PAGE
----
No stereotypes

In Estonia, where IT is thriving, both genders are involved, although not evenly. I feel very comfortable here, I haven’t witnessed or experienced any particular stereotypes myself. The only thing I’m often asked is when I started my PhD studies as I am 26, and indeed, in most situations, I am one of the youngest among other students/colleagues.

Free time

Simple things — reading, exercising, cooking, spending time with friends. I have an interest in nutrition science, a healthy lifestyle, self-development, spiritualism. As a hobby and previous job, I was into professional photography. Sometimes, I still take pictures just for myself. Since I moved to Estonia, I have been (at least till now) traveling a lot, and even when it’s a work trip, I try to enjoy it to the fullest and soak in every moment of it. I learned that the balance between work and rest is crucial, so I am trying to maintain it. Taking care of yourself is also a job.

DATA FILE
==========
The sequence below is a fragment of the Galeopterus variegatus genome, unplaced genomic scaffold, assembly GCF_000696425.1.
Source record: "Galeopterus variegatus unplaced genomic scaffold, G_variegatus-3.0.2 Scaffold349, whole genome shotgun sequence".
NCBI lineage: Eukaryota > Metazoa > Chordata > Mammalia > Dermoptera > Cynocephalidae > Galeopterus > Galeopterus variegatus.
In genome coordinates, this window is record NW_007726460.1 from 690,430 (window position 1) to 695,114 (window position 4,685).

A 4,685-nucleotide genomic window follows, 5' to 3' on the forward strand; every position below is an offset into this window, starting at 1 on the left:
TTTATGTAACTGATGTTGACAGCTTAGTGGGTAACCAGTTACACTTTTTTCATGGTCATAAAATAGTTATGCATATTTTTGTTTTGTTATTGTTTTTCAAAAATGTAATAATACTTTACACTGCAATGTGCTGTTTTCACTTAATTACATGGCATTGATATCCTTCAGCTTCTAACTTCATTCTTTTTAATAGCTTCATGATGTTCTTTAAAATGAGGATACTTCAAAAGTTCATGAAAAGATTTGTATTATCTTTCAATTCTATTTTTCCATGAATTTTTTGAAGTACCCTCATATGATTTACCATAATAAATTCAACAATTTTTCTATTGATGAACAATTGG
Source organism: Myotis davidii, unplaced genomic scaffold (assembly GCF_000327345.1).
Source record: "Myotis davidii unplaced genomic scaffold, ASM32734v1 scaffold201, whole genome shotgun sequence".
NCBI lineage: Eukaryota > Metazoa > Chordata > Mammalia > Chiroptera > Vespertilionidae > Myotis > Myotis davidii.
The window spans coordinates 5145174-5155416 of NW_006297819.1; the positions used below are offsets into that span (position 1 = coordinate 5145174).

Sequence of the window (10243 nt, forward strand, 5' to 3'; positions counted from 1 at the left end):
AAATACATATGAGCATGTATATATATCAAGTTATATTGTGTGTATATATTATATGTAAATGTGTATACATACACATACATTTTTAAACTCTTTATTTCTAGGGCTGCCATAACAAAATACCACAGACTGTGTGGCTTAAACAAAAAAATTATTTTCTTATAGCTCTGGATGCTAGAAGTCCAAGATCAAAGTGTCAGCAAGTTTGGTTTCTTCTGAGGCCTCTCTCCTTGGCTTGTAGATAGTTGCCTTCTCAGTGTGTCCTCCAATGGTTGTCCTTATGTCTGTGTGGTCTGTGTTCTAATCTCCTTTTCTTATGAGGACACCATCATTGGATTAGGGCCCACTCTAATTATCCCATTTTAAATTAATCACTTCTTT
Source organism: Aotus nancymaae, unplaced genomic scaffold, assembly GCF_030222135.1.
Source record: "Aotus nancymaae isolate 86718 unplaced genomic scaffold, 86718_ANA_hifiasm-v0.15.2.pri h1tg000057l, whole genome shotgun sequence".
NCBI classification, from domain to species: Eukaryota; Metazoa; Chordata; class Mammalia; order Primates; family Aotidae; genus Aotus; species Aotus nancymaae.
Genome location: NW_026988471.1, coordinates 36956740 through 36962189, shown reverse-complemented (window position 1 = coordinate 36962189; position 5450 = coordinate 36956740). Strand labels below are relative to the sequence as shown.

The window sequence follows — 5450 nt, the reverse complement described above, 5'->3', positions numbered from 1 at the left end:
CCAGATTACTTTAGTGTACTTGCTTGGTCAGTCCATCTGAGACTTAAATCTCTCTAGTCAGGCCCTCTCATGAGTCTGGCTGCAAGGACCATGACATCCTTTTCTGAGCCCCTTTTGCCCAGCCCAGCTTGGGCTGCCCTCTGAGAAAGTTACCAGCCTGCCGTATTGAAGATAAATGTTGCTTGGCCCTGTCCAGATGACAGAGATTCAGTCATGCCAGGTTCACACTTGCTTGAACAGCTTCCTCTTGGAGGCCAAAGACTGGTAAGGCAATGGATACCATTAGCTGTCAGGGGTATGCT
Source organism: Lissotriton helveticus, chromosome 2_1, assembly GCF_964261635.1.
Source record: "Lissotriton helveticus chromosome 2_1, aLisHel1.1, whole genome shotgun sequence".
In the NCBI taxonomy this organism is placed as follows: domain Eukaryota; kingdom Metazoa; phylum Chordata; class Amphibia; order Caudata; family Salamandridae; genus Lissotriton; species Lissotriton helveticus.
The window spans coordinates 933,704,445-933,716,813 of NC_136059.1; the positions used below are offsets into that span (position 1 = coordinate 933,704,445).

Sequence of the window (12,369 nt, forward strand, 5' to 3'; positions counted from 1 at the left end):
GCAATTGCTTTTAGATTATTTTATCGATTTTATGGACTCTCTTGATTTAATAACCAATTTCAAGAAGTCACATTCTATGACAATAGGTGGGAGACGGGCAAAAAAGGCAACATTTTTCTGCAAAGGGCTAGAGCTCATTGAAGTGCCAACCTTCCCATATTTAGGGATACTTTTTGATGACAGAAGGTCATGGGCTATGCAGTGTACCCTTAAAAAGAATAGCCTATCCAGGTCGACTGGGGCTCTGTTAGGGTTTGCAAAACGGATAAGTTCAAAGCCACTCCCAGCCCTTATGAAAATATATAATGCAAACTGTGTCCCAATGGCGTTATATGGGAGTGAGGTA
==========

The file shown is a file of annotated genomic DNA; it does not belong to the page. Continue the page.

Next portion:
Achievements and plans for the future

I would not distinguish any particular achievements. I am just glad about where I've come considering where I started from. I am grateful to myself for every little step I’ve made and to those who have been helping and supporting me in every possible way. When I lose my motivation or will to continue (because let’s face it, it’s not always success and triumph), I just go back in my mind to the times when I was at the beginning, not knowing what is out there, and it makes me inspired again. Right now, I am focusing on finishing my PhD. Soon I will start compiling my manuscript. I have several ideas in my head about what to do next, but I also choose not to rush into anything as I learned to trust the situation. Time will show.

Valentyna Tsap
Valentyna Tsap 2